Differences in the Development of Analogy Across Cultures: A Computational Account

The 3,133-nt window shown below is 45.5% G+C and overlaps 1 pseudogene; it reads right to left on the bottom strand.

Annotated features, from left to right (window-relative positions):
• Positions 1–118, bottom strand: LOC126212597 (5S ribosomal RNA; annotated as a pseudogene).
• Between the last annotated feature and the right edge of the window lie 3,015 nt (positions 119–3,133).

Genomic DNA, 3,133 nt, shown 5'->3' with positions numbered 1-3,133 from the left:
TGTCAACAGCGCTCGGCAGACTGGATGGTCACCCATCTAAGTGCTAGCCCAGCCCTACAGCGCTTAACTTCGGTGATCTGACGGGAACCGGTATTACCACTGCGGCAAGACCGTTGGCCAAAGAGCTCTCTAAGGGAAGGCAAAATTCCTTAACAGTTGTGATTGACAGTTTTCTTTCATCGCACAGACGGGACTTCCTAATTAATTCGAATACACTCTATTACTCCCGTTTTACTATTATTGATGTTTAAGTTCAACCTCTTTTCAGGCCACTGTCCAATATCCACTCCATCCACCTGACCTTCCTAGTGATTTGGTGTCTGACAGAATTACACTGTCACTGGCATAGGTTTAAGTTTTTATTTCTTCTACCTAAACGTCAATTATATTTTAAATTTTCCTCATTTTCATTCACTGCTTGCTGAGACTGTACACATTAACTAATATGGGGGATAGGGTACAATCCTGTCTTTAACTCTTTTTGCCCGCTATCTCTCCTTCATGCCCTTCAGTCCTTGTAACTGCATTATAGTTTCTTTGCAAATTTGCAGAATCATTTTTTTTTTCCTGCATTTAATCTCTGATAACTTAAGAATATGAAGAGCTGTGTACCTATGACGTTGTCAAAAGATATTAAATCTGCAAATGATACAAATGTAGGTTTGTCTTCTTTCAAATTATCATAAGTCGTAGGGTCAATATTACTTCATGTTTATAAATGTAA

Theories of the development of analogical reasoning emphasize either the centrality of relational knowledge accretion or changes in information processing. Recent cross-cultural data collected from children in the United States and China (Richland, Chan, Morrison, & Au, 2010) provides a unique way to test these theories. Here we use simulations in LISA/DORA (Doumas, Hummel, & Sandhofer, 2008; Hummel & Holyoak, 1997, 2003), a neurally-plausible computer model of relational learning and analogical reasoning, to argue that the development of analogical reasoning in children may best be conceptualized as an equilibrium between knowledge accretion and progressive improvement in information processing capability. Thus, improvements in inhibitory control in working memory as children mature enable them to process more relationally complex analogies. At the same time, however, children produce more complex and more accurate analogies in domains in which they have learned richer and more refined representations of relational concepts.

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